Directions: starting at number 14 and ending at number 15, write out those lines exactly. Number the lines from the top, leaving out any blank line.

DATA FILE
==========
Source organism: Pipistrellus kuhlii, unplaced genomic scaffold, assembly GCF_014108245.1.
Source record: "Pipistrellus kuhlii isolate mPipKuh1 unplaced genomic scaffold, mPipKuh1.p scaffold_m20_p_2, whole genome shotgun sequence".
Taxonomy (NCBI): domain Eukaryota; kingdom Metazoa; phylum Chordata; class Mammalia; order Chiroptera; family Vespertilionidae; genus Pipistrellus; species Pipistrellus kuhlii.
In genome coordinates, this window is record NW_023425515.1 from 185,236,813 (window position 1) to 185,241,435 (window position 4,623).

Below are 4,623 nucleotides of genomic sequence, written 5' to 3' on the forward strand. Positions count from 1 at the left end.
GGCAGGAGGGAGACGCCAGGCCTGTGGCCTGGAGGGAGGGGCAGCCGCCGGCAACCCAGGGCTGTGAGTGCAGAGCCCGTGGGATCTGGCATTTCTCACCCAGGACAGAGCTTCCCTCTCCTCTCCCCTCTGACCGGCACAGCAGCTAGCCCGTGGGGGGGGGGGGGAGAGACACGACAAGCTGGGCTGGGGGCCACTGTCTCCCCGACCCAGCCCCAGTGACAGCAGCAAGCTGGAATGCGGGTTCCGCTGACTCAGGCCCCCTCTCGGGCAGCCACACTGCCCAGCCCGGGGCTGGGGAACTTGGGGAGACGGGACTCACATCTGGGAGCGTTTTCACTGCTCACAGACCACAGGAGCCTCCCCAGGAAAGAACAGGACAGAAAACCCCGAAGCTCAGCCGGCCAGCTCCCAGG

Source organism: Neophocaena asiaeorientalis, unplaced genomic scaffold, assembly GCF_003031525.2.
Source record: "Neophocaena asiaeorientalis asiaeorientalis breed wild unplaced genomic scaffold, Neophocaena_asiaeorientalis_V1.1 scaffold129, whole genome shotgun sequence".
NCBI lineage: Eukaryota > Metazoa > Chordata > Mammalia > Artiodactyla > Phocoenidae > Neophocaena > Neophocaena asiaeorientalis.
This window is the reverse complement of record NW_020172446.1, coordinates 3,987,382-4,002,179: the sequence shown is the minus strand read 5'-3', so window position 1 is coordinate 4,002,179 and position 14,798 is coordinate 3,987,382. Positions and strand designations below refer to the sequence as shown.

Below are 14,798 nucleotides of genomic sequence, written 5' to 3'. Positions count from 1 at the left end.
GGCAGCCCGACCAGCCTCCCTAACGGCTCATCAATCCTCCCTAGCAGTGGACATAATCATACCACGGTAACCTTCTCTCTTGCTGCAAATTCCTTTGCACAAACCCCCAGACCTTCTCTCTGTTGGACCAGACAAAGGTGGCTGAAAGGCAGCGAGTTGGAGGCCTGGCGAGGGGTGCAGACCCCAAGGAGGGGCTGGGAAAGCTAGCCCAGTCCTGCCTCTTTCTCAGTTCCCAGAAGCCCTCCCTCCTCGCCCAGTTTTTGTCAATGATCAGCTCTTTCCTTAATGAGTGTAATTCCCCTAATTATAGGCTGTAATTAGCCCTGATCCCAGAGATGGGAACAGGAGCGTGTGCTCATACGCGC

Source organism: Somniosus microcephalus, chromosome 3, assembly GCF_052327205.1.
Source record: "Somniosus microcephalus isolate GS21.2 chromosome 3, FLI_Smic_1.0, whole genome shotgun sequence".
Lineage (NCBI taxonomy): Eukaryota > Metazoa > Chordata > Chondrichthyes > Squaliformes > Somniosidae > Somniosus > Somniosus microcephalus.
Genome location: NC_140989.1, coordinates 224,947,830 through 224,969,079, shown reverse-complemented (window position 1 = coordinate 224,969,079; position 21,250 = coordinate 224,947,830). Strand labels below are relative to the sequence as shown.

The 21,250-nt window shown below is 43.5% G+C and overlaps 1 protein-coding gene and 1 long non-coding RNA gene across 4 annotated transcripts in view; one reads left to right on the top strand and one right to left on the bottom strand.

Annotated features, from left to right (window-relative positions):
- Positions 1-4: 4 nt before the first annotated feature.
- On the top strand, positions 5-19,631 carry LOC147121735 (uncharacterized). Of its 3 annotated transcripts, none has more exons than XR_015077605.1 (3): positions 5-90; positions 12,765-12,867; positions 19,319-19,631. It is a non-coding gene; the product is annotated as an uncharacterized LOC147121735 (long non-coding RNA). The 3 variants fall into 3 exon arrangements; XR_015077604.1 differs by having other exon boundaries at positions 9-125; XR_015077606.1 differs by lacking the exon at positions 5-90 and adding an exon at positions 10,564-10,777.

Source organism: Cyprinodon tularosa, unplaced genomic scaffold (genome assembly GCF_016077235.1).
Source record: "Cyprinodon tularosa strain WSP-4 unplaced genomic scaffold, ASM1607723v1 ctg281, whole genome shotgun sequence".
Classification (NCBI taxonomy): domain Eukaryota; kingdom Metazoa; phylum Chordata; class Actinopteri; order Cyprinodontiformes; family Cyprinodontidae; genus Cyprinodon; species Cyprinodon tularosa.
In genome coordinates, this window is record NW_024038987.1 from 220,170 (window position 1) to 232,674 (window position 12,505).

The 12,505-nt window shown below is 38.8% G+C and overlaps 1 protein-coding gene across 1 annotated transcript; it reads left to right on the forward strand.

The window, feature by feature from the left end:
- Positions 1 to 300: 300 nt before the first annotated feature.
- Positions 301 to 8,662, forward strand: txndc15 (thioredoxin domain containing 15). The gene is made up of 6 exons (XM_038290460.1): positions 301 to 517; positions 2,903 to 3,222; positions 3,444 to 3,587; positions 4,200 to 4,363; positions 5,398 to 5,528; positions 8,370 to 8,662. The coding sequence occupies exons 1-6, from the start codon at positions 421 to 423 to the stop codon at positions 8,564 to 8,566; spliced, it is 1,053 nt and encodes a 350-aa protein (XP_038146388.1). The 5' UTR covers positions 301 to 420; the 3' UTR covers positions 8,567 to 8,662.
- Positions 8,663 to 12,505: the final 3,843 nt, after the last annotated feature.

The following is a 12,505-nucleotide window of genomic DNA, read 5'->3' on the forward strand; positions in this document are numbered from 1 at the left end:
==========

Source record: "Somniosus microcephalus isolate GS21.2 chromosome 3, FLI_Smic_1.0, whole genome shotgun sequence".
Lineage (NCBI taxonomy): Eukaryota > Metazoa > Chordata > Chondrichthyes > Squaliformes > Somniosidae > Somniosus > Somniosus microcephalus.